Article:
Developing a safety culture in which all staff, irrespective of roles and responsibilities feel empowered to raise concerns may also be a positive step in helping to reduce risk and is an essential element of any healthcare organisation seeking to promote patient safety.

Catherine Best

For many healthcare professionals their first introduction to human factors may be as a result of an incident in which a patient was harmed due to potential failings and again it shouldn’t be this way. By gaining insight into the complex world of human factors through the use of educational tools including the well-publicised videos ‘Just a routine operation’ and ‘Gina’s Story’, healthcare workers are able to learn about the devastating impact of these failings. Many more stories, such as these, no doubt exist.

The Swiss Cheese Model

One theory of how such incidents occur was proposed by James Reason in 1978 and is known as the Swiss Cheese Model. Through the use of this model we can better understand how errors occur; errors which have the potential to result in devastating consequences for both patients and their families, as well as our colleagues and the wider healthcare workforce.

A lack of effective training for example could be considered a contributory factor; another perhaps inadequate staffing levels. Agency staff can be a buffer, reducing the risk, or can be a mitigating factor, but buffers should no longer be relied upon exclusively  Other factors such as skill set and skill mix, attitude, beliefs and values, all play their part. The unwillingness to challenge senior staff and as nurses make our voice heard could also be argued is a significant factor, and is particularly evident in the Elaine Bromiley tragedy.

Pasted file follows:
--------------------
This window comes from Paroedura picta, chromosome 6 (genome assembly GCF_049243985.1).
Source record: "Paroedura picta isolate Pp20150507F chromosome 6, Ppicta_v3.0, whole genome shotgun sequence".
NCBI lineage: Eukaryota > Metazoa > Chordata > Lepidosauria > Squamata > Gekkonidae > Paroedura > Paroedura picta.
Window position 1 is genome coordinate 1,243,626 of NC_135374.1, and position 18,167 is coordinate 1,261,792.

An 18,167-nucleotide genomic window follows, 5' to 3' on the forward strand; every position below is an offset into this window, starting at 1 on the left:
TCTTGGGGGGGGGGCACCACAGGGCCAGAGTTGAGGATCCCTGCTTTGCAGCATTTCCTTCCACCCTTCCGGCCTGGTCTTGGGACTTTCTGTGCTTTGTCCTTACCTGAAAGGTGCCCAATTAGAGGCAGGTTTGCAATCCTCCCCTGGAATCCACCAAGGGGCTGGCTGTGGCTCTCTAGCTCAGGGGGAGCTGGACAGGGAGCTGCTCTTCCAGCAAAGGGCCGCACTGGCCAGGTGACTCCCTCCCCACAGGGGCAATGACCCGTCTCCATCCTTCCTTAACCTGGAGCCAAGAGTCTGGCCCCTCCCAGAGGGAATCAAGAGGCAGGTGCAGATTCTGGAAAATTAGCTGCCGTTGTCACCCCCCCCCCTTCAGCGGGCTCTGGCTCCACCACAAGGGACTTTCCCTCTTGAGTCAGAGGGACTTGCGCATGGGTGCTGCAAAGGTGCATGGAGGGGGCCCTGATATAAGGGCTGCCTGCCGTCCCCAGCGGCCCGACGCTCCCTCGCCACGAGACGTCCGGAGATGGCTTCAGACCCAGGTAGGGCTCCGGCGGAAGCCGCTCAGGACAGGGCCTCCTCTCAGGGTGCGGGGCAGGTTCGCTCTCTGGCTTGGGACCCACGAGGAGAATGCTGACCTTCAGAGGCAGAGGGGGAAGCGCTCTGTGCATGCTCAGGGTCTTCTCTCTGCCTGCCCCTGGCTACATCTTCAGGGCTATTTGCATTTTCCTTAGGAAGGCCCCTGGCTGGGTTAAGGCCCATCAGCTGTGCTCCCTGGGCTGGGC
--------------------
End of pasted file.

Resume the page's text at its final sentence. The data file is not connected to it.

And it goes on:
Developing a safety culture in which all staff, irrespective of roles and responsibilities feel empowered to raise concerns as emphasised by the work of the National Guardian may also be a positive step in helping to reduce risk and is an essential element of any healthcare organisation seeking to promote patient safety.

No caring health professional goes out to intentionally hurt someone; but it happens. Those involved in the cases mentioned did not intend their actions to lead to the tragic consequences.

From domestic staff to consultant and all roles in-between, we must all be aware of the importance of raising the alarm when we think something may be wrong, for ultimately this action may just save a patient’s life and potentially someone’s career.


A multitude of learning opportunities exist if you want to know much more about human factors. Let understanding about human factors be one of your goals when seeking to advance your knowledge and meet revalidation requirements.

Patient safety and human factors

Clinical Human Factors group

Medication Without Harm

eLearning for Healthcare – Freedom to Speak Up